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Green Parenting Treats

Coconut Flour Birthday Layer Cake

Coconut Flour Birthday Layer Cake

Kids with food allergies often miss out on some of the treats of childhood. But this needn’t be so. 

This two-layer birthday cake (and its frosting) are grain-free, nut-free, soy-free, dairy-free, cane sugar-free, GAPS / Paleo diet-friendly, and oh, so delicious!

Dense, moist, and rich, cake made with coconut flour is a marvelous treat. While both its texture and flavor is similar to that of classic yellow cake, this cake is considerably more nourishing thanks to the nutrients in both coconut flour and fresh pasture-raised eggs.

We make this cake on special occasions like birthdays.

This year, my daughter wanted a strawberry cake with chocolate frosting, so first I folded some fresh, minced strawberries into the batter. Then, I doubled my recipe for Raw Vegan Chocolate Mousse, and used it as an allergen-free, exquisitely decadent cake frosting.

Finally, I embedded a layer of thinly sliced strawberries in the frosting between the cakes, and then used more sliced strawberries to decorate the top of the cake once it was fully frosted. Yum!

This cake always disappears pretty quickly at our house, and I’m pretty sure it will at yours, too.

Coconut Flour Birthday Layer Cake
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Ingredients
  1. 1 dozen eggs, preferably from pasture-raised hens
  2. 2 cups coconut milk (make your own with this recipe)
  3. ½–¾ cup honey, to taste  -OR-  ¼–1/3 cup honey plus 2 tsp. liquid or powdered stevia, to taste
  4. 2 tsp. pure vanilla extract
  5. 1 tsp. flavoring extract of your choice (cinnamon, orange, coffee, almond, etc. OPTIONAL)
  6. 2 cups coconut flour, plus extra for flouring the pan
  7. 1 tsp. baking powder
  8. ½ tsp. sea salt
  9. Coconut oil, for greasing the pan
  10. ¼–½ cup finely chopped nuts, chocolate chips, minced fruit, etc. (OPTIONAL)
  11. Double batch of Raw Vegan Chocolate Mousse (Frosting; OPTIONAL)
Instructions
  1. Preheat the oven to 350 degrees Fahrenheit.
  2. Beat the eggs, coconut milk, honey and stevia (if using) together with vanilla and any flavor extracts until smooth, creamy and uniform in both color and texture.
  3. Sift together the coconut flour, baking powder and sea salt, and add to the egg mixture. Continue to beat until a smooth batter forms.
  4. Gently fold nuts, cacao nibs, diced fruit, etc. into the batter, if using.
  5. Grease and flour two 8-inch, round cake pans.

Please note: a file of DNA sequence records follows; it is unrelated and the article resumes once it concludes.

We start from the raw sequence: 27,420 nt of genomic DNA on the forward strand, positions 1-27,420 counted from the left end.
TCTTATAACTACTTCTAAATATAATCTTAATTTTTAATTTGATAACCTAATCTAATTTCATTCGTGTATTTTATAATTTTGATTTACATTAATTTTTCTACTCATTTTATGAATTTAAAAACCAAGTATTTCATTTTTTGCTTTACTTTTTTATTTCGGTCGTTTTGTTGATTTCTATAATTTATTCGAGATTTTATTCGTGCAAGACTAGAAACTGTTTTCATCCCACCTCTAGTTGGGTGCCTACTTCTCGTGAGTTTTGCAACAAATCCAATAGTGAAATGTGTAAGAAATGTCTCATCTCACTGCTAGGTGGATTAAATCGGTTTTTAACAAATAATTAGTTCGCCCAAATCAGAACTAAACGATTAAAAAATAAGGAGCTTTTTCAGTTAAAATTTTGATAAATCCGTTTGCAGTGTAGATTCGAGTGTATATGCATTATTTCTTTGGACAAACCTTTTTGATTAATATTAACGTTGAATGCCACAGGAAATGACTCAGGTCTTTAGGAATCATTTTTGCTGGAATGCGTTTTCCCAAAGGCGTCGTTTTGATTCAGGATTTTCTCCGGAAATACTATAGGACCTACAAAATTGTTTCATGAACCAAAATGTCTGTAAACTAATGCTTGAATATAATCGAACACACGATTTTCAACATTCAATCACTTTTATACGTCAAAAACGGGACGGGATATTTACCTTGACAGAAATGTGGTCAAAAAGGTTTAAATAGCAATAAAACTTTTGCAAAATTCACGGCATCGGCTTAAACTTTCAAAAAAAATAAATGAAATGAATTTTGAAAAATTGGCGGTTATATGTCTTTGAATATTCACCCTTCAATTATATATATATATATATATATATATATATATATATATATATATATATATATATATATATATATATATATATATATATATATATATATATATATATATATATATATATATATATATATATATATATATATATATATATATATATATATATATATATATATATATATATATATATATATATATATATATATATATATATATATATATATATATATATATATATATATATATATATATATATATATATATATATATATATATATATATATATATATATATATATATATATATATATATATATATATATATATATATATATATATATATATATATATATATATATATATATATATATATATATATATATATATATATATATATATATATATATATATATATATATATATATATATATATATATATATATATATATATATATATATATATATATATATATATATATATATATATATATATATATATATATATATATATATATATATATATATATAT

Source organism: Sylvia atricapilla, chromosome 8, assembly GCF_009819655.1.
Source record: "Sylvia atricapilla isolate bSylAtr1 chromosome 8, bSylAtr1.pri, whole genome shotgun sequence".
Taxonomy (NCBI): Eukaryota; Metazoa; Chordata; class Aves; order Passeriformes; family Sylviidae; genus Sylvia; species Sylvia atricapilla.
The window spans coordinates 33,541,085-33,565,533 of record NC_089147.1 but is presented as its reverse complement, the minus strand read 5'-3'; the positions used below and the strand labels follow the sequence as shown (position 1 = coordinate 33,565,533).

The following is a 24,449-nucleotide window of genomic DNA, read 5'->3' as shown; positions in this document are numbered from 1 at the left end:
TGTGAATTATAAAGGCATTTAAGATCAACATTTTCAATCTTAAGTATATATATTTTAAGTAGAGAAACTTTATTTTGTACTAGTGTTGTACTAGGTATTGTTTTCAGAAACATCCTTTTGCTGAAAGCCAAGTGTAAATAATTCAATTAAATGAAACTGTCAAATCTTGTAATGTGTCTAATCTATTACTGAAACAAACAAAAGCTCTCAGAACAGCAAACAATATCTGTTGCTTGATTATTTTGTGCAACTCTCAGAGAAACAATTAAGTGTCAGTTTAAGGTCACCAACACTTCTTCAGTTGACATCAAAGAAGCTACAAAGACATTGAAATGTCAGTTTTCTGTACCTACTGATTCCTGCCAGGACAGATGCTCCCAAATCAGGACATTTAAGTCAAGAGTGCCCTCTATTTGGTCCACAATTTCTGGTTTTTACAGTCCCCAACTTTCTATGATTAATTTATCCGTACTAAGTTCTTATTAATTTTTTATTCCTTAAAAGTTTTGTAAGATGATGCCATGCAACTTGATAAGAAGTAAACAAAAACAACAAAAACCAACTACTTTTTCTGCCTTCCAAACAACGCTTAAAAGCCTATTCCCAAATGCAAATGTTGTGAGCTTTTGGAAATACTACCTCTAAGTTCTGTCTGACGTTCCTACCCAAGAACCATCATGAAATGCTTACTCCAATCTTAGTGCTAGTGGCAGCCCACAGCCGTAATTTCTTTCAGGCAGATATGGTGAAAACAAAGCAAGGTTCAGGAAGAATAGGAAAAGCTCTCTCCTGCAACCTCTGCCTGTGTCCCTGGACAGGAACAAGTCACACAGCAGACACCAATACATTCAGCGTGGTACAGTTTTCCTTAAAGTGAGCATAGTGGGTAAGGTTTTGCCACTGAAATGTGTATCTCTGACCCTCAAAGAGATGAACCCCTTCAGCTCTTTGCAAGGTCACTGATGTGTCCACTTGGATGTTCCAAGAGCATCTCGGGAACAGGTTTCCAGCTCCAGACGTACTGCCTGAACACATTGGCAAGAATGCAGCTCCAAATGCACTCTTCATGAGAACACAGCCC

6. Spoon the cake batter into the greased and floured pans. Shake them to even out the batter and smooth it out with the back of a spoon or a rubber spatula.
  7. Bake for 30-35 minutes, or until the cake pulls away from the sides of the pan and a toothpick inserted into the center of the cake comes out clean.
  8. Let cool completely before assembling and frosting your cake.
  9. Enjoy with friends and family!
Adapted from Cooking with Coconut Flour
Small Footprint Family http://www.smallfootprintfamily.com/
What delicious flavor combination can you come up with?

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37 Comments

  • Is the coconut milk supposed to be canned/homemade? Or can I use the kind of coconut milk that comes in the cartons? I think that the carton kind is much lower in fat.

    • Yes, you want to use full fat coconut milk for this recipe. The carton-type coconut “beverage” is mostly water which will not help the recipe. The fat in coconut is very healthy for you and does not add to one’s weight. In fact coconut oil can help one lose weight.

  • I want to make this for my baby’s first birthday and want to skip the honey do you think I can just omit it or maybe I can use some maple syrup instead?

  • Good job on not using gluten. However this desert is way, way high in sugar from chocolate, honey, coconut milk and the coconut flour itself.

    I did a desert like this for my daughters when they were younger for a birthday and then I woke up a realized the damage that sugar does.

    I know there are different versions of “paleo” like there are different versions of religion and this highly processed food desert doesn’t fit my version.